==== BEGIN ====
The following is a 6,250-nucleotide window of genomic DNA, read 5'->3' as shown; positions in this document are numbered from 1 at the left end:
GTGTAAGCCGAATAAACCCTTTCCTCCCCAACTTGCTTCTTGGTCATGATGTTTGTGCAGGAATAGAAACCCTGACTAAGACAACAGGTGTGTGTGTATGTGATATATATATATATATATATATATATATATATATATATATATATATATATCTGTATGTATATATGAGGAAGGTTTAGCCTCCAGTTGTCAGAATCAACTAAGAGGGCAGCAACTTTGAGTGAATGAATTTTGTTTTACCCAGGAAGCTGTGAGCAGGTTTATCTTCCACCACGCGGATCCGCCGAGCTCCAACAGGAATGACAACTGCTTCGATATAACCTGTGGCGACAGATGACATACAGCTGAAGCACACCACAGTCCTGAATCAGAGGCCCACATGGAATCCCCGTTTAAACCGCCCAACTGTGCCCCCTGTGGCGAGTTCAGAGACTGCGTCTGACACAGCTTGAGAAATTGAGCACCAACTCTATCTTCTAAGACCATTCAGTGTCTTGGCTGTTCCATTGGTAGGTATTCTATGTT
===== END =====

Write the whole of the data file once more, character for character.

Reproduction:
The following is a 6,250-nucleotide window of genomic DNA, read 5'->3' as shown; positions in this document are numbered from 1 at the left end:
GTGTAAGCCGAATAAACCCTTTCCTCCCCAACTTGCTTCTTGGTCATGATGTTTGTGCAGGAATAGAAACCCTGACTAAGACAACAGGTGTGTGTGTATGTGATATATATATATATATATATATATATATATATATATATATATATATATATCTGTATGTATATATGAGGAAGGTTTAGCCTCCAGTTGTCAGAATCAACTAAGAGGGCAGCAACTTTGAGTGAATGAATTTTGTTTTACCCAGGAAGCTGTGAGCAGGTTTATCTTCCACCACGCGGATCCGCCGAGCTCCAACAGGAATGACAACTGCTTCGATATAACCTGTGGCGACAGATGACATACAGCTGAAGCACACCACAGTCCTGAATCAGAGGCCCACATGGAATCCCCGTTTAAACCGCCCAACTGTGCCCCCTGTGGCGAGTTCAGAGACTGCGTCTGACACAGCTTGAGAAATTGAGCACCAACTCTATCTTCTAAGACCATTCAGTGTCTTGGCTGTTCCATTGGTAGGTATTCTATGTT